A Contemporary Jupiter Retreat with Tropical Southern Charm

Details

Traditional White Front Elevation with Plantation-Style Design

Winding in and around a 3⁄4-acre pond, the road curves to the entrance of a sprawling retreat that welcomes you with the warmth and character of a bygone era. Accented with shutters and louvered doors, it hints of a West Indies island plantation.

Transitional White Foyer

A Gregorius | Pineo fixture from Holly Hunt casts soft light on an antique Sultanabad rug belonging to the owners in the foyer.

White Transitional Family Room

Interior designer Marlene Murrah custom-designed the ottoman-cocktail table in the family room using a rug from The Carpet Boutique; it was fabricated by Casa Dio. The gray swivel Verellen chairs are from Michael Dawkins Home.

Neutral Transitional Dining Room

Phillip Jeffries wallcovering wraps the walls of the dining room. The owners’ chairs wear Holly Hunt hemp and rest on a Stephanie Odegard Collection rug. Above the buffet hangs Room #8 by Ilit Azoulay. To the left hangs a painting by 19th-century French artist Brunel de Neuville, and to the right, a piece by Jean Feinberg.

White Traditional Kitchen with Painted-White Oak Cabinetry

Bar chairs by Richard Wrightman Design pull up to a marble-topped hickory island in the kitchen, where Murrah paid special attention. Glazed grove bricks from Waterworks give the backsplash a rustic yet timeless look. Sub-Zero, Wolf and Miele selections from Bell’s Appliances nestle into painted-white oak cabinetry fabricated by builder Marc Angles.

White Transitional Veranda

This veranda beckons with a John Himmel Decorative Arts sofa, ottomans and chairs from David Sutherland. Made of palm rope, they suit the tropical plantation style and lush foliage beyond. The owners love live oaks, royal palms and Bismarckia palms, so they’re planted throughout the property.

White Transitional Hallway

Absolute Hardwood Flooring’s European white oak flows upstairs to the landing on the second floor. Wall lamps from The Urban Electric Co. illuminate cabinetry filled with books waiting to be read. Guest rooms, a bar area and a home gym are also located on this level.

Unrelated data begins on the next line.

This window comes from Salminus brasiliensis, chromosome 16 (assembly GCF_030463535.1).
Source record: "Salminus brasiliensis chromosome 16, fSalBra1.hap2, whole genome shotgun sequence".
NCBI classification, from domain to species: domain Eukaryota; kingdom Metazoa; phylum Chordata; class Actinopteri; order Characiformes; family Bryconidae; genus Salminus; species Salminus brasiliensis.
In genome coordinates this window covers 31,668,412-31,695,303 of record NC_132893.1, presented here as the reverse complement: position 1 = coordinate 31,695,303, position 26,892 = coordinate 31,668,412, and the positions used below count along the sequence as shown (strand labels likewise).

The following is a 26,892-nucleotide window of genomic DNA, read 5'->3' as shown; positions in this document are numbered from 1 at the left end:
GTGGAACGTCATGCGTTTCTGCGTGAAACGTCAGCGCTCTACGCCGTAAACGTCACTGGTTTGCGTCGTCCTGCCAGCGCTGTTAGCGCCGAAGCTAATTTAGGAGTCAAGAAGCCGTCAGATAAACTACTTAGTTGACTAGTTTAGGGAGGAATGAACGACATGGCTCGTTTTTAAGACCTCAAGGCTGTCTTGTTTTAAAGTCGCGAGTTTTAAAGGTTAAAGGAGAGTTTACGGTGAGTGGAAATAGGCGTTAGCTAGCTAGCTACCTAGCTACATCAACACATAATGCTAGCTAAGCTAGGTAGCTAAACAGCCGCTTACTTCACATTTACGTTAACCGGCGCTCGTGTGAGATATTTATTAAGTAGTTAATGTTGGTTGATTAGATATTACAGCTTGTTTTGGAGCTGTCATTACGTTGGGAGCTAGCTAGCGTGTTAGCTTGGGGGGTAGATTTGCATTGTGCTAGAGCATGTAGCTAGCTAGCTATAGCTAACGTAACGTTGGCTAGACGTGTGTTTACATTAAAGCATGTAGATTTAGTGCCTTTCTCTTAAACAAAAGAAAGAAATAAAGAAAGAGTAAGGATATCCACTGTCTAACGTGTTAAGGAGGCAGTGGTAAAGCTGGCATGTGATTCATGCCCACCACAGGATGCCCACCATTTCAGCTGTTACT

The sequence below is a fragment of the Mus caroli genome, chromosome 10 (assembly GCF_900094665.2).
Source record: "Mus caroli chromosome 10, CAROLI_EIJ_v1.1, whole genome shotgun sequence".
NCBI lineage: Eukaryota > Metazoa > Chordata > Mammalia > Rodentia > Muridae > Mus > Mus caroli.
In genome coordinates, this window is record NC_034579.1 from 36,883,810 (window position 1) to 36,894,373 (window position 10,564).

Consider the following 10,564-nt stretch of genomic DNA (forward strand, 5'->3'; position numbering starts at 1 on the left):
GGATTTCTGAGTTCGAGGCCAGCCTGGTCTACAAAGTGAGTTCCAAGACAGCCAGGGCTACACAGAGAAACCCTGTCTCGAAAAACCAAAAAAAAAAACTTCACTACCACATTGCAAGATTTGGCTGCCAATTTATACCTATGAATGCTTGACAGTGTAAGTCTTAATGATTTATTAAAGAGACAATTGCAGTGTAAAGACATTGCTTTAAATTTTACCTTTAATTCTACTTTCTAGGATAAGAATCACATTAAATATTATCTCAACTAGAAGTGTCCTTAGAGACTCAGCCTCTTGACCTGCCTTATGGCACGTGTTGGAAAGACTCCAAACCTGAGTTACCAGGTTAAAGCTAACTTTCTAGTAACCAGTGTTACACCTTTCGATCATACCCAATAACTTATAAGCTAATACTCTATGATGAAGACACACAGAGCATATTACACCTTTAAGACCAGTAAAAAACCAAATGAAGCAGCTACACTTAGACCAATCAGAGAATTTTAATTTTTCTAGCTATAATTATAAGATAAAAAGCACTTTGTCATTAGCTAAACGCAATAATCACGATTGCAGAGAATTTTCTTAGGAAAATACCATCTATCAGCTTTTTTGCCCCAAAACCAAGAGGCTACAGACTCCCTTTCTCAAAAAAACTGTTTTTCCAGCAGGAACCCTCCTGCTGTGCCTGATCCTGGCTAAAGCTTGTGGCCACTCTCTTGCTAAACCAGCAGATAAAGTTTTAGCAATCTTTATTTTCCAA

Wood Paneled Transitional Library

Book-matched rift oak panels the walls and ceiling and creates cabinetry in the husband’s office. Murrah custom-designed the sofa in a nubby gray linen from Loro Piana. Above it, Hugo Consuegra’s October is flanked by Vaughan wall lamps from Nessen Group.

Neutral Transitional Living Room

An oil-on-canvas by Gary Komarin colors one wall of the living room, while an etching by David Drew Bruner finds a home above the fireplace. A custom vegetable-dyed area rug from Stephanie Odegard Collection is like art itself. Reconfigured sofas from the homeowners’ collection were reupholstered in Holly Hunt fabric by Casa Dio.

Eclectic White Sitting Area

An 18th-century French painted screen hangs above an exotic Indonesian console in this vignette of the formal living room. Fit for a queen, the antique porter’s chair is one of many of the owners’ pieces on view throughout the home. The stools are from Idlewild Furnishings.

Plantation Style Pool Pavilion

Lanterns by Bevolo Gas & Electric Lights signal the entrance to the open-air pool pavilion that houses an outdoor kitchen and cabana bath. Dominican coral stone surrounds the classically styled pool colored in blue granite. On one end of the pool is the future site of a vegetable garden and fruit orchard.

White Traditional Master Bedroom with Four-Poster Bed

A rug and draperies form a neutral backdrop for the owners’ collected furnishings in the master bedroom. Antiques from England, France and America meld with new pieces, such as Murrah’s custom louvered cabinet made by Nosta that conceals a television at the foot of their American four-poster bed.

Traditional Neutral Bedroom Sitting Area

The sitting area of the master bedroom brings together an antique French chair, a tufted leather cocktail table and the owners’ sofa dressed in an earthy hemp from Fabrics & Walls. French doors open to the front of the home. Aluminum-framed for durability and easy maintenance, the French doors take on the appearance of mahogany.